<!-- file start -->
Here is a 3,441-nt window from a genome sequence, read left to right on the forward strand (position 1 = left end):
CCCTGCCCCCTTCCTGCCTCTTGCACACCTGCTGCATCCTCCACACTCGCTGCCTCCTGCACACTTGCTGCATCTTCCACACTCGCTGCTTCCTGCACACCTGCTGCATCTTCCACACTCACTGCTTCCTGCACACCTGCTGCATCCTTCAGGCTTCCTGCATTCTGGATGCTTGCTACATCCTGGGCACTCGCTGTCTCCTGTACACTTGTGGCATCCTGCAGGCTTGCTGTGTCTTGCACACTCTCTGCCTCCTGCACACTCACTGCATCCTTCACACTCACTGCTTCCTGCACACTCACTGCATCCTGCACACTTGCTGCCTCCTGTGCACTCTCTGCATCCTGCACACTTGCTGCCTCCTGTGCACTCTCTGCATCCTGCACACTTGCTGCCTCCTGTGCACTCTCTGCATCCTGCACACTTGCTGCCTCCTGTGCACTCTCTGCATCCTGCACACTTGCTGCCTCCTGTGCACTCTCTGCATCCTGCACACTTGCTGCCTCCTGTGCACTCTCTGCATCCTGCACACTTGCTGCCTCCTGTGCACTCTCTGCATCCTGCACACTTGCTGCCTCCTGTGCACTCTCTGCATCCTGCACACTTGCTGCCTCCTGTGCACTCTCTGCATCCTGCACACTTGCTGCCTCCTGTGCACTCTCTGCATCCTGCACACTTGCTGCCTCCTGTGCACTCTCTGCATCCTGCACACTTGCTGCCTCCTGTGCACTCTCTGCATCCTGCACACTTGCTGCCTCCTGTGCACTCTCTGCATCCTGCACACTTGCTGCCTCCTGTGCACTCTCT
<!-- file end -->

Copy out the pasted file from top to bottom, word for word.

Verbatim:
Here is a 3,441-nt window from a genome sequence, read left to right on the forward strand (position 1 = left end):
CCCTGCCCCCTTCCTGCCTCTTGCACACCTGCTGCATCCTCCACACTCGCTGCCTCCTGCACACTTGCTGCATCTTCCACACTCGCTGCTTCCTGCACACCTGCTGCATCTTCCACACTCACTGCTTCCTGCACACCTGCTGCATCCTTCAGGCTTCCTGCATTCTGGATGCTTGCTACATCCTGGGCACTCGCTGTCTCCTGTACACTTGTGGCATCCTGCAGGCTTGCTGTGTCTTGCACACTCTCTGCCTCCTGCACACTCACTGCATCCTTCACACTCACTGCTTCCTGCACACTCACTGCATCCTGCACACTTGCTGCCTCCTGTGCACTCTCTGCATCCTGCACACTTGCTGCCTCCTGTGCACTCTCTGCATCCTGCACACTTGCTGCCTCCTGTGCACTCTCTGCATCCTGCACACTTGCTGCCTCCTGTGCACTCTCTGCATCCTGCACACTTGCTGCCTCCTGTGCACTCTCTGCATCCTGCACACTTGCTGCCTCCTGTGCACTCTCTGCATCCTGCACACTTGCTGCCTCCTGTGCACTCTCTGCATCCTGCACACTTGCTGCCTCCTGTGCACTCTCTGCATCCTGCACACTTGCTGCCTCCTGTGCACTCTCTGCATCCTGCACACTTGCTGCCTCCTGTGCACTCTCTGCATCCTGCACACTTGCTGCCTCCTGTGCACTCTCTGCATCCTGCACACTTGCTGCCTCCTGTGCACTCTCTGCATCCTGCACACTTGCTGCCTCCTGTGCACTCTCTGCATCCTGCACACTTGCTGCCTCCTGTGCACTCTCT